Friday, July 8, 2016

I love my Gary!

Lately I have been rising (at least awakening) early.  I'm apparently getting enough sleep.

Yesterday, I had a long day at work and knew I would not make it to visit Gary so I went to visit him about 7:30 am.
He had been showered and combed and was sitting in the dining room at a table all by himself waiting on breakfast.  All the others in the room were doing the same. 

I greeted him with a loving, "Hi, Garball."  He said "Good Morning."  He knew me.  I had approached him from the left and sat next to him.  I forgot that he doesn't really relate to things on his left and other than the time I moved his face toward me, he never looked at me.  He talked and answered my questions but it was if there was a wall there.  This distance is a function of his brain.  I should sit on his right.

I stayed for about 45 minutes until breakfast was being served.  I tried to get him to converse and he made it obvious that he just didn't have it in him.  I caressed him and he liked it.  I told him of my love and he responded in kind.  There is a difference in when he is repeating what he hears and what is an original thought or emotion.  If its his thought, he says it once. 

I thought about him sitting in that chair as my day progressed.  I don't obsess over it, but when I think of him, it saddens me.  He is bent over and lost his zeal. 

Jessica, his former caregiver, picked him up and took him to the dentist for a cleaning and to lunch.  She noticed that his gait is still incredibly slow but no slower.  She saw no degradation of his body or mind.  Its hard to tell when one is near him everyday.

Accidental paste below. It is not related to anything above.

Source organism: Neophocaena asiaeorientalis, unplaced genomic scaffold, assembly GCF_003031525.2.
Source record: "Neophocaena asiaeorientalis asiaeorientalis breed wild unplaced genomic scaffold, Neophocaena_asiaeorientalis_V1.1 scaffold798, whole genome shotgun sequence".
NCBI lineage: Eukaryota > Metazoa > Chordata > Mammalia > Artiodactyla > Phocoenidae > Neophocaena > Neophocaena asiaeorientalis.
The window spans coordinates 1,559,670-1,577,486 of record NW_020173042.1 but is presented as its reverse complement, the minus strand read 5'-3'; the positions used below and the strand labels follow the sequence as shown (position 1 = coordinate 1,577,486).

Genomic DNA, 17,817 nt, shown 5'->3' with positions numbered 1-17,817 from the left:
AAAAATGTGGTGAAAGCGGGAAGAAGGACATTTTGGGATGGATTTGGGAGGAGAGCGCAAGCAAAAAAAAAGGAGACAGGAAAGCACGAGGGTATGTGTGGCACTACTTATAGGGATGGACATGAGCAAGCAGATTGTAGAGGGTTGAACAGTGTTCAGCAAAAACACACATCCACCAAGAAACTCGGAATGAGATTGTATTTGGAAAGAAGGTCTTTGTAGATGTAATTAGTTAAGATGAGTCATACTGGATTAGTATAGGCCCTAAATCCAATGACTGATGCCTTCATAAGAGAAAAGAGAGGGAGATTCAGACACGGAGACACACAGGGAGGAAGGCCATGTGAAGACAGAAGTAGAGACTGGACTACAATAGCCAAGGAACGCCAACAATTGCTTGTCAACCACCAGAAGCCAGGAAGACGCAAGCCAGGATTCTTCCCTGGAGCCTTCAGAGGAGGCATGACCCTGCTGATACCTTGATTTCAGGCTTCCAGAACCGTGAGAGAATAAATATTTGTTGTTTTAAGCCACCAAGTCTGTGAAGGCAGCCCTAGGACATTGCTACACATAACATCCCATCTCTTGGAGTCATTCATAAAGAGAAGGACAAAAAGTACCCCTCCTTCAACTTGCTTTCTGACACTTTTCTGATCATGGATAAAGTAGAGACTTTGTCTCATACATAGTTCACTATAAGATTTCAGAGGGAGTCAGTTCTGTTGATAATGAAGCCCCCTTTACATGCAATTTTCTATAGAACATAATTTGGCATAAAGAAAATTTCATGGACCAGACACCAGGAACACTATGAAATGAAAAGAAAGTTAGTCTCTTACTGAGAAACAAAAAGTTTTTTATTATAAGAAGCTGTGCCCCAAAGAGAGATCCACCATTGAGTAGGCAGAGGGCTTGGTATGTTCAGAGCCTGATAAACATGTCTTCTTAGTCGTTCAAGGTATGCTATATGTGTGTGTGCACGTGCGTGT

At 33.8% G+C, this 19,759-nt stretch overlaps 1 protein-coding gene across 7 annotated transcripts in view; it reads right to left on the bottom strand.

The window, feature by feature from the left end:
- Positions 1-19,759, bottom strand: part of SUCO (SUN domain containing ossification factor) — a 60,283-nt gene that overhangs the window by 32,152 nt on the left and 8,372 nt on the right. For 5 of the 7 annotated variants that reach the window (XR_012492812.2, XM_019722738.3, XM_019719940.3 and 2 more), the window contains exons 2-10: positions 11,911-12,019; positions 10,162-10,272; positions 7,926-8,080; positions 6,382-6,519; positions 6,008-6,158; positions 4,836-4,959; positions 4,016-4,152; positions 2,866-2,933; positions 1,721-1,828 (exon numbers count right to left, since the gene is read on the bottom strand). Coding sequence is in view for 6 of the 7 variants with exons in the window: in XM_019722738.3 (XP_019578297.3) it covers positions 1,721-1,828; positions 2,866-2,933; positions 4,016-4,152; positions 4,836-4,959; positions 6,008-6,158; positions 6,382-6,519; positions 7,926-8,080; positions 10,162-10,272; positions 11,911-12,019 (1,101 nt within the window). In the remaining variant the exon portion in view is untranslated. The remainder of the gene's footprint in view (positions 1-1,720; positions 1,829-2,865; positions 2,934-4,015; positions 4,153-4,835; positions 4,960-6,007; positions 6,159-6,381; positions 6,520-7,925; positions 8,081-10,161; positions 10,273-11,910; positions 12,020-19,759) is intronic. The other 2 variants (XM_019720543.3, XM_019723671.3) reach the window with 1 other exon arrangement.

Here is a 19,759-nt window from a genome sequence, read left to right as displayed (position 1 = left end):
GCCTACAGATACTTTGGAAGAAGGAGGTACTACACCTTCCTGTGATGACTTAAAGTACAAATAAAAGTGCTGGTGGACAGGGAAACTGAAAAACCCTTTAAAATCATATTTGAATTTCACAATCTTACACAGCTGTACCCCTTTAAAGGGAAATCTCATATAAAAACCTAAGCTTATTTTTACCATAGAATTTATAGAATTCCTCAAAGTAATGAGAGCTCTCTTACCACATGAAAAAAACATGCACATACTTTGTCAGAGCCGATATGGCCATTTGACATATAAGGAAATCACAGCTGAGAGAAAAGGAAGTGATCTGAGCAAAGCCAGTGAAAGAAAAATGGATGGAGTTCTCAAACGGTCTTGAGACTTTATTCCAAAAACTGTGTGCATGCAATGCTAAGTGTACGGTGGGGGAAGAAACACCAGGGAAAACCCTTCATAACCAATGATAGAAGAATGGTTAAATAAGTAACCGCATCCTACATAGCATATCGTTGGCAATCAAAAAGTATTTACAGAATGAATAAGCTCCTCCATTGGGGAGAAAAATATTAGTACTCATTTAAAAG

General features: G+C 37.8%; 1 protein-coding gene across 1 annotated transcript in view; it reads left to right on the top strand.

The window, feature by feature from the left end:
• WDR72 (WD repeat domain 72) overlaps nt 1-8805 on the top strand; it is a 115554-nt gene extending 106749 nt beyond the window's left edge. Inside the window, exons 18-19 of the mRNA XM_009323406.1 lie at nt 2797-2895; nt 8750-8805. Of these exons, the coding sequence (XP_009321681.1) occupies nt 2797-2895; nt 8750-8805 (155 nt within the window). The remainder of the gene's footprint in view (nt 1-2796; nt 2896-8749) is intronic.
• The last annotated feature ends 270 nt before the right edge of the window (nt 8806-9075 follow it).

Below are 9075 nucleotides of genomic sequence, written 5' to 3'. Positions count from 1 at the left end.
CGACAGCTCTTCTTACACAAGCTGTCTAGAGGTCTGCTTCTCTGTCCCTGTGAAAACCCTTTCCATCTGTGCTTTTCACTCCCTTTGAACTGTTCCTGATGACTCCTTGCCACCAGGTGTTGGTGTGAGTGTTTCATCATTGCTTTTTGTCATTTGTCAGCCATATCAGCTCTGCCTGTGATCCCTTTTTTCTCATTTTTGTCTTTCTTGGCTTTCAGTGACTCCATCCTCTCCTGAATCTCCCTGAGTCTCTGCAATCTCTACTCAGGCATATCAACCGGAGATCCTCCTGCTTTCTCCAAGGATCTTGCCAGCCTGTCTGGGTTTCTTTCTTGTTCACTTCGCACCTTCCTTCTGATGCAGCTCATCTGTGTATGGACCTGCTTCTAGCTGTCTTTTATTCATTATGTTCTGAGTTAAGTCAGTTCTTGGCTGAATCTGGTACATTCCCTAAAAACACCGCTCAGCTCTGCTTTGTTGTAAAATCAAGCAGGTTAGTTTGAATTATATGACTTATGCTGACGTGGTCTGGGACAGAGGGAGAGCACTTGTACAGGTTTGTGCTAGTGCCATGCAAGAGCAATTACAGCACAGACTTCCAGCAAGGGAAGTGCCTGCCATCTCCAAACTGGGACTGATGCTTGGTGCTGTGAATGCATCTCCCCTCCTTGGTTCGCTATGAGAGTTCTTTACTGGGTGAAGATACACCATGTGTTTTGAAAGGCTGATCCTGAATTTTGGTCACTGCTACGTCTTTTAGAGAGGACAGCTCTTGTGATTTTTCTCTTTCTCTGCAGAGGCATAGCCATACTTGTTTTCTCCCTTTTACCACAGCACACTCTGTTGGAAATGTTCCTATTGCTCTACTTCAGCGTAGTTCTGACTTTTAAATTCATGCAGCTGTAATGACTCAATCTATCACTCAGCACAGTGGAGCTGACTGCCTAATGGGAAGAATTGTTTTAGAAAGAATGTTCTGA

I'm not sure what each day brings.  I am focusing heavily on my job and engaging with my associates.  I have regained some professional UMPF that I had not realized was missing.  I still have not found the new normal but I can only imagine it will take quite a while. 

I love my Gary.  I miss seeing him for long periods of time and just "being".  Saturday is coming and I hope to spend more time with him.  Hopefully, he will still know I'm there and I can get in some practice "being here now".

1 comment:

  1. Ada, I found your blog a couple of weeks ago and look forward to each post. My husband is 54 and his neurologist thinks he has FTD. The more information I read and see about it leads me to believe she is correct. We are both heart-broken. I just wanted you to know that you are helping me by writing about your experience. Thank you, Kenna